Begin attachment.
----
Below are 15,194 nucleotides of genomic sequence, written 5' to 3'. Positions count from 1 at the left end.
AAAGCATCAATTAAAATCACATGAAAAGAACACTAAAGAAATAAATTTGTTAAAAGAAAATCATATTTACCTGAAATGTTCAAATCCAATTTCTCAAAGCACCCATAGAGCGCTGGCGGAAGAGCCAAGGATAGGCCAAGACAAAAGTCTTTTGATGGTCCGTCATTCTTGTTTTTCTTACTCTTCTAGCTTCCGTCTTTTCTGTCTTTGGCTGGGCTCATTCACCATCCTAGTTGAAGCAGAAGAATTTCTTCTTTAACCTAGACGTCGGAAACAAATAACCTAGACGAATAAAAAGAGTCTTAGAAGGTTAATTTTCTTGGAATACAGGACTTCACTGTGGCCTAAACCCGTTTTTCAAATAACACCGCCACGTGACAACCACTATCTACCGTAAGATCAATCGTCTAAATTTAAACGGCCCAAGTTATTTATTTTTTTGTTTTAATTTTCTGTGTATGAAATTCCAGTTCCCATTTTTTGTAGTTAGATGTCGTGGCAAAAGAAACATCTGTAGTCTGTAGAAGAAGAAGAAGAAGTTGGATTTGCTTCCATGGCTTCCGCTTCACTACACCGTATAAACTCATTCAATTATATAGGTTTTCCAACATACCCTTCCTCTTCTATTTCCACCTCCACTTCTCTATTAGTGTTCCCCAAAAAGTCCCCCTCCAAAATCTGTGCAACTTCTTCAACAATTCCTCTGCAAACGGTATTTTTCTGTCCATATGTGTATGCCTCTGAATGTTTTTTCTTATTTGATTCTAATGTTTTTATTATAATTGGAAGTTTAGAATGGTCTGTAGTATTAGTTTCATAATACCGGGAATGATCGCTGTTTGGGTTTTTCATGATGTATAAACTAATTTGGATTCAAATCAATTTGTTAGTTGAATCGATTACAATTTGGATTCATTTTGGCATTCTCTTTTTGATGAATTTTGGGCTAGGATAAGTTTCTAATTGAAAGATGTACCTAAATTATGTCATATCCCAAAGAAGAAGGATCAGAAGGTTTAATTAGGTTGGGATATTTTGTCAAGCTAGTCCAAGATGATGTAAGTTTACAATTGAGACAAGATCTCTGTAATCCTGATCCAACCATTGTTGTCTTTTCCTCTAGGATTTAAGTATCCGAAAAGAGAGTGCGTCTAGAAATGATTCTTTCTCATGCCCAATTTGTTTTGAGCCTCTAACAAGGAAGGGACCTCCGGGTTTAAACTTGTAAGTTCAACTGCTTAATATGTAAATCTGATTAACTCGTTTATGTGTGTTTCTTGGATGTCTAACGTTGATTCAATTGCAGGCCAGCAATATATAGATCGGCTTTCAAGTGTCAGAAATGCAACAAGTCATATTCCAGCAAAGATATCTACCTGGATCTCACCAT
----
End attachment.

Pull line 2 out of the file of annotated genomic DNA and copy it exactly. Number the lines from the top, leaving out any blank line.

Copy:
AAAGCATCAATTAAAATCACATGAAAAGAACACTAAAGAAATAAATTTGTTAAAAGAAAATCATATTTACCTGAAATGTTCAAATCCAATTTCTCAAAGCACCCATAGAGCGCTGGCGGAAGAGCCAAGGATAGGCCAAGACAAAAGTCTTTTGATGGTCCGTCATTCTTGTTTTTCTTACTCTTCTAGCTTCCGTCTTTTCTGTCTTTGGCTGGGCTCATTCACCATCCTAGTTGAAGCAGAAGAATTTCTTCTTTAACCTAGACGTCGGAAACAAATAACCTAGACGAATAAAAAGAGTCTTAGAAGGTTAATTTTCTTGGAATACAGGACTTCACTGTGGCCTAAACCCGTTTTTCAAATAACACCGCCACGTGACAACCACTATCTACCGTAAGATCAATCGTCTAAATTTAAACGGCCCAAGTTATTTATTTTTTTGTTTTAATTTTCTGTGTATGAAATTCCAGTTCCCATTTTTTGTAGTTAGATGTCGTGGCAAAAGAAACATCTGTAGTCTGTAGAAGAAGAAGAAGAAGTTGGATTTGCTTCCATGGCTTCCGCTTCACTACACCGTATAAACTCATTCAATTATATAGGTTTTCCAACATACCCTTCCTCTTCTATTTCCACCTCCACTTCTCTATTAGTGTTCCCCAAAAAGTCCCCCTCCAAAATCTGTGCAACTTCTTCAACAATTCCTCTGCAAACGGTATTTTTCTGTCCATATGTGTATGCCTCTGAATGTTTTTTCTTATTTGATTCTAATGTTTTTATTATAATTGGAAGTTTAGAATGGTCTGTAGTATTAGTTTCATAATACCGGGAATGATCGCTGTTTGGGTTTTTCATGATGTATAAACTAATTTGGATTCAAATCAATTTGTTAGTTGAATCGATTACAATTTGGATTCATTTTGGCATTCTCTTTTTGATGAATTTTGGGCTAGGATAAGTTTCTAATTGAAAGATGTACCTAAATTATGTCATATCCCAAAGAAGAAGGATCAGAAGGTTTAATTAGGTTGGGATATTTTGTCAAGCTAGTCCAAGATGATGTAAGTTTACAATTGAGACAAGATCTCTGTAATCCTGATCCAACCATTGTTGTCTTTTCCTCTAGGATTTAAGTATCCGAAAAGAGAGTGCGTCTAGAAATGATTCTTTCTCATGCCCAATTTGTTTTGAGCCTCTAACAAGGAAGGGACCTCCGGGTTTAAACTTGTAAGTTCAACTGCTTAATATGTAAATCTGATTAACTCGTTTATGTGTGTTTCTTGGATGTCTAACGTTGATTCAATTGCAGGCCAGCAATATATAGATCGGCTTTCAAGTGTCAGAAATGCAACAAGTCATATTCCAGCAAAGATATCTACCTGGATCTCACCAT